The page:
Houston literary activists organize reading to aid immigrant families
This past Thursday, gauzy black curtains were hung to transform a children’s Sunday School room where over 30 Houston-based writers took to a gleaming wooden podium for a night of literary activism. With a suggested $10 donation for all attendees, “Writers for Families Together - Houston” was the second event in a month to raise money for organizations aiding immigrant families facing human rights violations at the Texas-Mexico border.
The marathon reading, which took place at St. Paul’s United Methodist Church, was a resonant sequel to Houston’s “Writers for Migrant Justice” reading, a nationwide event that took place in 40 cities in September to benefit Immigrant Families Together.
Daniel Peña, assistant professor of English at the University of Houston-Downtown and author of “Bang: A Novel,” is a member of the Houston Writers Coalition, the group that organized the consecutive readings.
“In the arc it takes you from thinking about standing up to actually [standing up] for something, you give other people permission to do the same thing,” Peña said. “We say we’re verging on fascism, but we’re sort of full tilt going toward fascism ... it’s important that we stand up not only to show [those persecuted] that it’s safe to do so as well, but also to show our peers that, hey, this is the right thing to do.”
The presence of dozens of attendees and more than 30 readings attest to Peña’s sentiments. While some writers read original work, such as Josh Inocéncio’s excerpt from his play “Chocolate Gravy & White Jesus,” others tapped into the canon of literary giants such as Pablo Neruda, Erika L. Sánchez, Ocean Vuong and Houston’s own Gwendolyn Zepeda.
Each reader was allotted three minutes, and everyone filled their time with lilting poetics, prose and even song, switching fluidly between English and Spanish. Former University of Texas, Austin Spitshine slam poetry champion Loyce Gayo dissected the language of violence brought about by colonialism and nation-building. Local poet Ryan McMasters later read his own erasure poem created from the United States immigration law. Then, National Poetry Award winner and creative writing teacher Natasha Carrizosa left a pregnant pause as she read from her book, “Crown.” Her reason: “I lost my place thinking about my Black mother who loved a Brown man.” All the while, one could hear children giggling and playing on the other side of the makeshift gauze wall.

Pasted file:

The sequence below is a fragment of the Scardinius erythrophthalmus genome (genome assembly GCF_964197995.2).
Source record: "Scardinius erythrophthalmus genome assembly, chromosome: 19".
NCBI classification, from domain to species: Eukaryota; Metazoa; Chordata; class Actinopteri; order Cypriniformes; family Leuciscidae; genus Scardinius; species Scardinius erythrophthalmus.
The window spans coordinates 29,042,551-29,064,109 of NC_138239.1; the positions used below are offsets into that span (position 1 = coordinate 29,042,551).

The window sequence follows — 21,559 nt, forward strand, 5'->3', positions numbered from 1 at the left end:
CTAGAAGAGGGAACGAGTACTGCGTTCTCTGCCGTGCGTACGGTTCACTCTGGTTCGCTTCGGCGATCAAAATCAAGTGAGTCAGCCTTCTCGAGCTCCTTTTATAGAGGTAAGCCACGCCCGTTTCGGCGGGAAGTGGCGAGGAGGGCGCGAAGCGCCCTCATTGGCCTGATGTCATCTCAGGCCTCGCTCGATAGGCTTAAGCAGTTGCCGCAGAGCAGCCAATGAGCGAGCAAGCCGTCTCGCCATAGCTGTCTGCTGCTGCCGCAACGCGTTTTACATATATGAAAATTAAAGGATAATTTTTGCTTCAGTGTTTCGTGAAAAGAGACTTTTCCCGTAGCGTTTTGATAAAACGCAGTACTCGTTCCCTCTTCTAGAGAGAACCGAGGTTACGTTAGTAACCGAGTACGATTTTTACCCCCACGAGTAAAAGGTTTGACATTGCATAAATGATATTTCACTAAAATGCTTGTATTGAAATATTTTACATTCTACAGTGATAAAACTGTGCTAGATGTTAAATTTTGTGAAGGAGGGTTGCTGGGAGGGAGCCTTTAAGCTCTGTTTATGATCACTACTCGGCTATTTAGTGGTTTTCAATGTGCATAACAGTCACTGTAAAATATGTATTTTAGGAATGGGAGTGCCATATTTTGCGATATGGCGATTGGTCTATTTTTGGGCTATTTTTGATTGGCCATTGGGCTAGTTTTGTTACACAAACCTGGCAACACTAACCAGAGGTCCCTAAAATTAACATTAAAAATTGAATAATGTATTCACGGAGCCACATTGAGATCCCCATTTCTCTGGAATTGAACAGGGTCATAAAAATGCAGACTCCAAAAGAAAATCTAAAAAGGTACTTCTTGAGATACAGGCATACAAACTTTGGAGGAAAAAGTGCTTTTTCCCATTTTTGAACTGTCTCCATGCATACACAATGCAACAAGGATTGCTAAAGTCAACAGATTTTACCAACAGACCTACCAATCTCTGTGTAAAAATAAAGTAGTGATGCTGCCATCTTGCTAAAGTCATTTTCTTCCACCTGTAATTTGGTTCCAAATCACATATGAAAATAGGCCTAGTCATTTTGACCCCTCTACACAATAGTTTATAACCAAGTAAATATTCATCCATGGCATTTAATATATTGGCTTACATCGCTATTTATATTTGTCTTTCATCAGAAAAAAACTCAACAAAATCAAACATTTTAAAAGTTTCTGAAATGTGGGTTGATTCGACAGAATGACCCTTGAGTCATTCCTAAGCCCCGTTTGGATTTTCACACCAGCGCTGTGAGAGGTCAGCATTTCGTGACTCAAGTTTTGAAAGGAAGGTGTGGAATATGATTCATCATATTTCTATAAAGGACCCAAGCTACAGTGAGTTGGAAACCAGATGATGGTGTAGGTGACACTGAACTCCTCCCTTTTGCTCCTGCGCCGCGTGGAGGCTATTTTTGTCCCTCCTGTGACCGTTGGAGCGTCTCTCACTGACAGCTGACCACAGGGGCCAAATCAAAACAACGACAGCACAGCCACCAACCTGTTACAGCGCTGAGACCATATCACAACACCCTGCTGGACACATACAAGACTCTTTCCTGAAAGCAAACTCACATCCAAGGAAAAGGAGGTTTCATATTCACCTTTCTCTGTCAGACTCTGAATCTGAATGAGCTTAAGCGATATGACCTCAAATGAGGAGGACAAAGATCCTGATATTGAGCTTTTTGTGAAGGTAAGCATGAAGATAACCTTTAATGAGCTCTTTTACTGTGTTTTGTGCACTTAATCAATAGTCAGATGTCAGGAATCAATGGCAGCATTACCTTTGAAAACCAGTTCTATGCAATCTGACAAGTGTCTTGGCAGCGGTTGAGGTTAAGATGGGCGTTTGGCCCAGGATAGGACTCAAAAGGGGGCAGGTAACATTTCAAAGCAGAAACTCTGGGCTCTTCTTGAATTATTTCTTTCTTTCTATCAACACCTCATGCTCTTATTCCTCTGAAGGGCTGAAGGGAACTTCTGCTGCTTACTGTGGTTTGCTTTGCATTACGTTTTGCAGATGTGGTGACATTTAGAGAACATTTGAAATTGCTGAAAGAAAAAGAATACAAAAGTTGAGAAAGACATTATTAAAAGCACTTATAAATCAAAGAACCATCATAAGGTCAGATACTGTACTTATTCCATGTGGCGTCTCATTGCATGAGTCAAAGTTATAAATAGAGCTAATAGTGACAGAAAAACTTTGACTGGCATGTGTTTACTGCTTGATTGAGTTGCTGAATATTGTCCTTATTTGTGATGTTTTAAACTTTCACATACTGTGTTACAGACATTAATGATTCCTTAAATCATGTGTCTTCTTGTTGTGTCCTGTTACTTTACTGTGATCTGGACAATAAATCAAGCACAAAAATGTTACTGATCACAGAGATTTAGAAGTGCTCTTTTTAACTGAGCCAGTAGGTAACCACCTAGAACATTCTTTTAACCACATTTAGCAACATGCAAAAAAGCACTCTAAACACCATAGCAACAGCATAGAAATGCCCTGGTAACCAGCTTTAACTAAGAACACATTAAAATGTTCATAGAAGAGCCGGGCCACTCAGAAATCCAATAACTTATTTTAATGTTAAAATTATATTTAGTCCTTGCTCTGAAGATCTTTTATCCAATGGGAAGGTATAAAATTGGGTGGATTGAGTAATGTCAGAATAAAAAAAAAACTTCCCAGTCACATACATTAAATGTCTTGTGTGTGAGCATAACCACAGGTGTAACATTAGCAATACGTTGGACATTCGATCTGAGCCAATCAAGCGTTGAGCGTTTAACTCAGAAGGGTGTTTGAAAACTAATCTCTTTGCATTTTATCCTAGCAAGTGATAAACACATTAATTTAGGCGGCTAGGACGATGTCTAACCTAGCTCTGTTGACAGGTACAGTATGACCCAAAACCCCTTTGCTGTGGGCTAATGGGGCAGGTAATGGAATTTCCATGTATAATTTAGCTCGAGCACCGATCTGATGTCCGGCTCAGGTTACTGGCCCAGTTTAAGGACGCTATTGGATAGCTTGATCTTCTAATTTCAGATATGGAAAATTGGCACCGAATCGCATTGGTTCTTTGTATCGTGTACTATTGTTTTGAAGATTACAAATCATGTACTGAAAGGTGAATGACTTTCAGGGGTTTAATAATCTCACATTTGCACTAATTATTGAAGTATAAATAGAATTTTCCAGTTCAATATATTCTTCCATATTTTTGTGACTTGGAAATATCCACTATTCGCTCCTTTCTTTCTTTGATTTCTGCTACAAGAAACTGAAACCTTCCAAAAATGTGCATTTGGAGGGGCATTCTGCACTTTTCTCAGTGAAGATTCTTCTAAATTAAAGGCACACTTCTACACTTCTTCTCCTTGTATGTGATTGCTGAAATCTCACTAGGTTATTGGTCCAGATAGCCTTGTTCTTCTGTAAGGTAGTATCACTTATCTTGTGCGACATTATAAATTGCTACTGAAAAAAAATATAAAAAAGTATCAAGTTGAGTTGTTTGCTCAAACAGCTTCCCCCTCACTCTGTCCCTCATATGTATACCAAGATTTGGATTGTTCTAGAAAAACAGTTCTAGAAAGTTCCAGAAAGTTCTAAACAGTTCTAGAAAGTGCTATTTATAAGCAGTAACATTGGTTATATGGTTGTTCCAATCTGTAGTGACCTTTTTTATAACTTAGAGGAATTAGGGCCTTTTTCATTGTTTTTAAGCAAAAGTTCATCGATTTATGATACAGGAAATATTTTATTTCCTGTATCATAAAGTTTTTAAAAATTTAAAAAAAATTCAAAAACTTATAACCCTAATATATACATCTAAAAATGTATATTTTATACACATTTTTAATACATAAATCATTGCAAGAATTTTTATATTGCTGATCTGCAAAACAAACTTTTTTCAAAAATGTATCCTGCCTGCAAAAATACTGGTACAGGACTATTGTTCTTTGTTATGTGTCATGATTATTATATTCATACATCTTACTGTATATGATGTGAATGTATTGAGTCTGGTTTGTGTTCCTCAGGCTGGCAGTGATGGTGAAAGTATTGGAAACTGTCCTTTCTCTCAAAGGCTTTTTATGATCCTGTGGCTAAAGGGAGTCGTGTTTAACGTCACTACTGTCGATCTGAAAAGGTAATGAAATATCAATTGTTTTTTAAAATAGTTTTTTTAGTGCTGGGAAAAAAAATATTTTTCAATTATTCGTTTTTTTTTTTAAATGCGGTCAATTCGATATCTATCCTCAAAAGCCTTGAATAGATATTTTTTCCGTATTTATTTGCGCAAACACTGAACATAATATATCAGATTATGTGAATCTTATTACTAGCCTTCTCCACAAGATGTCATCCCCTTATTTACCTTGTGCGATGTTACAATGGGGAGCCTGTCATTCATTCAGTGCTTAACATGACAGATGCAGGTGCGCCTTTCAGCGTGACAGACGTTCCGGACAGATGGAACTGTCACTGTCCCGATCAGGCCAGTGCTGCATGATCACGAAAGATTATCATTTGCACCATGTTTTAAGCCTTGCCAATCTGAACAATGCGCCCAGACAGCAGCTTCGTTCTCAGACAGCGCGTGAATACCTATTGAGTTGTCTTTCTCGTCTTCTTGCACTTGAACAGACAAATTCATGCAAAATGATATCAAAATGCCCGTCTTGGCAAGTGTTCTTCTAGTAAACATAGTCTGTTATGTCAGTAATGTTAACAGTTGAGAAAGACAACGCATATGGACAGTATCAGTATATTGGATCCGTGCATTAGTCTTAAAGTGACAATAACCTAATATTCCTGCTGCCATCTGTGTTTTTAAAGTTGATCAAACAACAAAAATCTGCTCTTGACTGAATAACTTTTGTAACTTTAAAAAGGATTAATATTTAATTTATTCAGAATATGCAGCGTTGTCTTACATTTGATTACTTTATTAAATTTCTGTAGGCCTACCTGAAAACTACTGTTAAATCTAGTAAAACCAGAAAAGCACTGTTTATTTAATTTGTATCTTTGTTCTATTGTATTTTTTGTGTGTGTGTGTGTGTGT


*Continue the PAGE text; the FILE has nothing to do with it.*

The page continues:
Robin Davidson, a professor of English at the University of Houston-Downtown and former Houston poet laureate, is also a member of the Houston Writers Coalition. As a translator herself, the multilingualism of the readings spoke deeply to her.
“[The readers] didn’t apologize for speaking or reading in Spanish,” Davidson said. “[We] have to learn the language or appreciate multiple languages. How will we ever be ambassadors of peace in any way if we can’t have multiple languages and share in the cultural experiences related to understanding other languages?”
Speaking to KIND’s work, Peña said that kids bear the brunt of the Trump administration policies regarding family separation.
“The Kids in Need of Defense fund [has] the best results in terms of getting kids asylum, making sure that kids are united with their families, and just supporting children and minors who are in deportation proceedings here on U.S. soil,” Peña said.
Davidson said that the Houston Writers Coalition has already received multiple requests for a third gathering. In part, Davidson said, this urgency of literary activism is due to Houston’s critical position near the Texas-Mexico border. The readings have spoken to a long history of activist literature examining the border culture and politics, such as Gloria E. Anzaldúa’s famous book “Borderlands/La Frontera: The New Mestiza.”
At Thursday’s reading, the audience was amused when an Apple lock screen, accidentally projected on the wall, read: “Don’t panic.” While it grew to be a joke, laughingly called out when a reader tripped over the microphone stand, Lupe Mendez, emcee and founder of Tintero Projects, repeatedly invoked the phrase with conviction. As readers shared narratives of grief and resilience, all those present were reminded to “not panic,” but keep speaking truth to power on behalf of immigrant families at the border.
Disclaimer: The author completed an internship with Phuc Luu and Kate Williams of Bloomsday Literary, who were both a part of the Houston Writers Coalition. The author still does freelance work for Bloomsday.
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